Global Independent Analytics
Navid Nasr
Navid Nasr

Location: Croatia

Specialization: Global security, Politics

Syria: Peace and Victory

Whether it is Sudan, Yugoslavia, Serbia itself, Macedonia, Ukraine, Russia, China, Libya, Syria, Iraq, Yemen or Iran, the methods, and the eventual (or hoped for) outcome of partition vary only slightly.

As of the time of this writing, February 27, a "cessation of hostilities" in Syria has gone into effect, brokered jointly by Russia and the U.S. This is news that should be welcomed by all people and all movements that are on the side of the Syrian people and their government. The "facts on the ground" have never been more favorable since the escalation of the conflict in 2012 and the fall of much of Aleppo in late 2012 and early 2013. Aleppo itself is now surrounded by the Syrian Arab Army and allied forces, with the remaining "rebels" trapped and cut off from their supply lines. The "Azaz corridor" has fallen and, along with it, their lifeline to Turkey. Deir ez-Zor, Dara'a, Latakia, wherever you look in the country, Syrian forces have gained the upper hand and are regaining territory from militants, both domestic and foreign, and inflicting heavy punishment on them in the process.

Even though it may be counter-intuitive for many who think, believe and want Syrian and allied armed forces to seize the opportunity to thoroughly wipe out the armed opposition, a ceasefire right now, is the best way to move forward and ensure victory in the war. The terms of the ceasefire are such that they both isolate the most numerous, vicious and deadly Jihadi groups while also reaching out an olive branch to the other, more nationalist-minded, opposition groups who have actual roots in Syria and don't necessarily have their hearts fully set on killing, enslaving or driving out all the Alawi, Ismaili, Druze, Christians, Shi'ites, secular/apostate Kurds, and other minorities.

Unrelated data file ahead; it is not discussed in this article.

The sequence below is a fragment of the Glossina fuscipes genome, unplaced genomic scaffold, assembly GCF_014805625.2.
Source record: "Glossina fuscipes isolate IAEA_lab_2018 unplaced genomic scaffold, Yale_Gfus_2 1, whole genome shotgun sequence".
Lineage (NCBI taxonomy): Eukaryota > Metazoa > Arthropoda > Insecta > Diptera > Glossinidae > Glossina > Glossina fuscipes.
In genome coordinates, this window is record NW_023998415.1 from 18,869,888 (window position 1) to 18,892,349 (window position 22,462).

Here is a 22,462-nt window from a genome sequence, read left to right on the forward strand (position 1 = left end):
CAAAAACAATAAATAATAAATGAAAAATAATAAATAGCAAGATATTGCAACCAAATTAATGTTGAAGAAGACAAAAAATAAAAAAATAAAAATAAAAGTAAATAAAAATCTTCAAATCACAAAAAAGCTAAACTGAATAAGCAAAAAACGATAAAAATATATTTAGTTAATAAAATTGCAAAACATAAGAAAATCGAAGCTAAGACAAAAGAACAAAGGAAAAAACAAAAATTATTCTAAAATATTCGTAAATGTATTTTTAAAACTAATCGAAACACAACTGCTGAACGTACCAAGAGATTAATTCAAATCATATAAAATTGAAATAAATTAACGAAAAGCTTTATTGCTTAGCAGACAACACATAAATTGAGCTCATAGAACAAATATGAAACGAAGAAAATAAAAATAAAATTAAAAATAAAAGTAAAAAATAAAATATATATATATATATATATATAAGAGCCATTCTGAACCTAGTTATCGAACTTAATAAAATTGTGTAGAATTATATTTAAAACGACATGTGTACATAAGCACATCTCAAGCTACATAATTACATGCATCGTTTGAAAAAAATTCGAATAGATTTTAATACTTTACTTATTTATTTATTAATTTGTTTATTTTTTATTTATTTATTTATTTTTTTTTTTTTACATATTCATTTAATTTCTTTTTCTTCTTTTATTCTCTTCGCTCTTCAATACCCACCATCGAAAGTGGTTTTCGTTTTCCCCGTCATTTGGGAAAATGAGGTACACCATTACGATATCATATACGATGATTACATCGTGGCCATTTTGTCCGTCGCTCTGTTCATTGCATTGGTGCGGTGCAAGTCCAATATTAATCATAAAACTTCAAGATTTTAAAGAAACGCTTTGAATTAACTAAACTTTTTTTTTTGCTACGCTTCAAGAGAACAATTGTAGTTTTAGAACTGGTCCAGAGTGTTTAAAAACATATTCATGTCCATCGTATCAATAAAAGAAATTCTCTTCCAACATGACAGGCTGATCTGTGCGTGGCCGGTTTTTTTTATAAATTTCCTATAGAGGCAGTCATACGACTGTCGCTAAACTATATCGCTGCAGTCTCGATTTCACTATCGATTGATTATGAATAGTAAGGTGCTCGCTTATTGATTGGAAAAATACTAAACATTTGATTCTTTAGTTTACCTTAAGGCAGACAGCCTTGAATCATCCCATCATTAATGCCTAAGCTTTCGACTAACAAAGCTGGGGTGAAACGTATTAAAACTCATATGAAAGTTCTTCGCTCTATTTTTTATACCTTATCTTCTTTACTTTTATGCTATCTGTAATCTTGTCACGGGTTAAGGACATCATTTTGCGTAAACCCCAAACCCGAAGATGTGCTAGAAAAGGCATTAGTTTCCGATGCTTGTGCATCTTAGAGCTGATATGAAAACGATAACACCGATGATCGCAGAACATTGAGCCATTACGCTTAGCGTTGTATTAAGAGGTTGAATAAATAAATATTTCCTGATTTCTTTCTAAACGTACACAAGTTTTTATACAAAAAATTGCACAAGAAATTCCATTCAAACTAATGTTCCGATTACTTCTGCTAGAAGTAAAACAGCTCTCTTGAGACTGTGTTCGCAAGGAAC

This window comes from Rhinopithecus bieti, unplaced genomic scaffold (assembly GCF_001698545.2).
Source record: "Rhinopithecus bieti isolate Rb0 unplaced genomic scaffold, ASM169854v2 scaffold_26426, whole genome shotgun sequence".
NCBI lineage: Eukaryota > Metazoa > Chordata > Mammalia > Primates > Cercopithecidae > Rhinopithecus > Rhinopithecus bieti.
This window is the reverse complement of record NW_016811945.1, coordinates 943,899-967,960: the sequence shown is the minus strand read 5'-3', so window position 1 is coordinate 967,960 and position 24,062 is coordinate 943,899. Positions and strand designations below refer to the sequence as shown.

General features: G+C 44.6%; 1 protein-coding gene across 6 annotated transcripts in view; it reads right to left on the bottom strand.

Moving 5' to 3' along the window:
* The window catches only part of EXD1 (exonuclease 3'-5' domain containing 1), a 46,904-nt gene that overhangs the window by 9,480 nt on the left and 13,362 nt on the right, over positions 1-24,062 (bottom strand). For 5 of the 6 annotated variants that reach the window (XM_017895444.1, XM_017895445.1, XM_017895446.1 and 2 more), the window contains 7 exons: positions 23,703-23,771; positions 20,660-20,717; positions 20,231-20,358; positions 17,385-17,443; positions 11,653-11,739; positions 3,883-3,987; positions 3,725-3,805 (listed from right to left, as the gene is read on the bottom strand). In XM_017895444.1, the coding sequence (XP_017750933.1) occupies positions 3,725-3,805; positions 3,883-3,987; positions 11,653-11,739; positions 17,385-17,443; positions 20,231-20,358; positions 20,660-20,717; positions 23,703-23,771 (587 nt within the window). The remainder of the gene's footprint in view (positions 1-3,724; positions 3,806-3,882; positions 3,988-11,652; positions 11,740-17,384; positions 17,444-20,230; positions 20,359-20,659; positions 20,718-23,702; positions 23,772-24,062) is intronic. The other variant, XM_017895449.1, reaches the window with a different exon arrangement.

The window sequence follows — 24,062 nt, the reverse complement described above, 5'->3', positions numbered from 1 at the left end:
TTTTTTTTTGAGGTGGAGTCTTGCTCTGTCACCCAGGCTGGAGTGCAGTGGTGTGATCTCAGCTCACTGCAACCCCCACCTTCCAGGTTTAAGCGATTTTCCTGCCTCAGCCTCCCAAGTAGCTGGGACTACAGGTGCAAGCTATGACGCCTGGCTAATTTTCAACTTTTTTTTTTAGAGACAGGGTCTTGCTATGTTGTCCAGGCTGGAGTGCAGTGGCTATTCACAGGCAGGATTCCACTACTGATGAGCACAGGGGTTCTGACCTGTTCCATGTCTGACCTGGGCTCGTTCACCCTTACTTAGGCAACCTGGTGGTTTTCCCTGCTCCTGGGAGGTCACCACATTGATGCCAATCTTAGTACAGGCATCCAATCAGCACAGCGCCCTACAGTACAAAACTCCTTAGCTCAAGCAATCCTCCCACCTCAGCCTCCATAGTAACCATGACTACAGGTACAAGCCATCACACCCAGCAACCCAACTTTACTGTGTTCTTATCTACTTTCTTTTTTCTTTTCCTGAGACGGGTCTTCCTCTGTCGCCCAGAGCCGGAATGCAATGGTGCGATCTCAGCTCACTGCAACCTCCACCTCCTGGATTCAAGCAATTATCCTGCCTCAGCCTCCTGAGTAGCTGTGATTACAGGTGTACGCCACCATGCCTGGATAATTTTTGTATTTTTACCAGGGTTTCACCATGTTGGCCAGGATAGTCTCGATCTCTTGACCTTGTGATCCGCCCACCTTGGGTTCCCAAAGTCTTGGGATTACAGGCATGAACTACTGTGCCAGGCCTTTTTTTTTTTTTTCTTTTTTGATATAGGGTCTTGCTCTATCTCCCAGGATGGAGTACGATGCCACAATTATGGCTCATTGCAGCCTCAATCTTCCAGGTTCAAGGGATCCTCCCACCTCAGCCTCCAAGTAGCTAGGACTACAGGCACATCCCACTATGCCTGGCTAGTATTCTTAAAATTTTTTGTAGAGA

Note carefully here what both President Putin and President Assad have to say about it:

Putin noted strikes on terror targets are to continue.

“As for ISIS, Al-Nusra and other terror groups – regarded as such by the UN Security Council – they are totally exempt from the truce,” he said. “Strikes against them will continue.”

Moscow and Washington are to work together to determine which groups will not be targeted.

“This is a real chance to stop the bloodshed in Syria,” as well as to deliver humanitarian aid, Putin said in a televised statement. Russia is to exercise its influence on Damascus, he said, adding that he expects to see the same effort from the US with regards to the opposition forces and allies.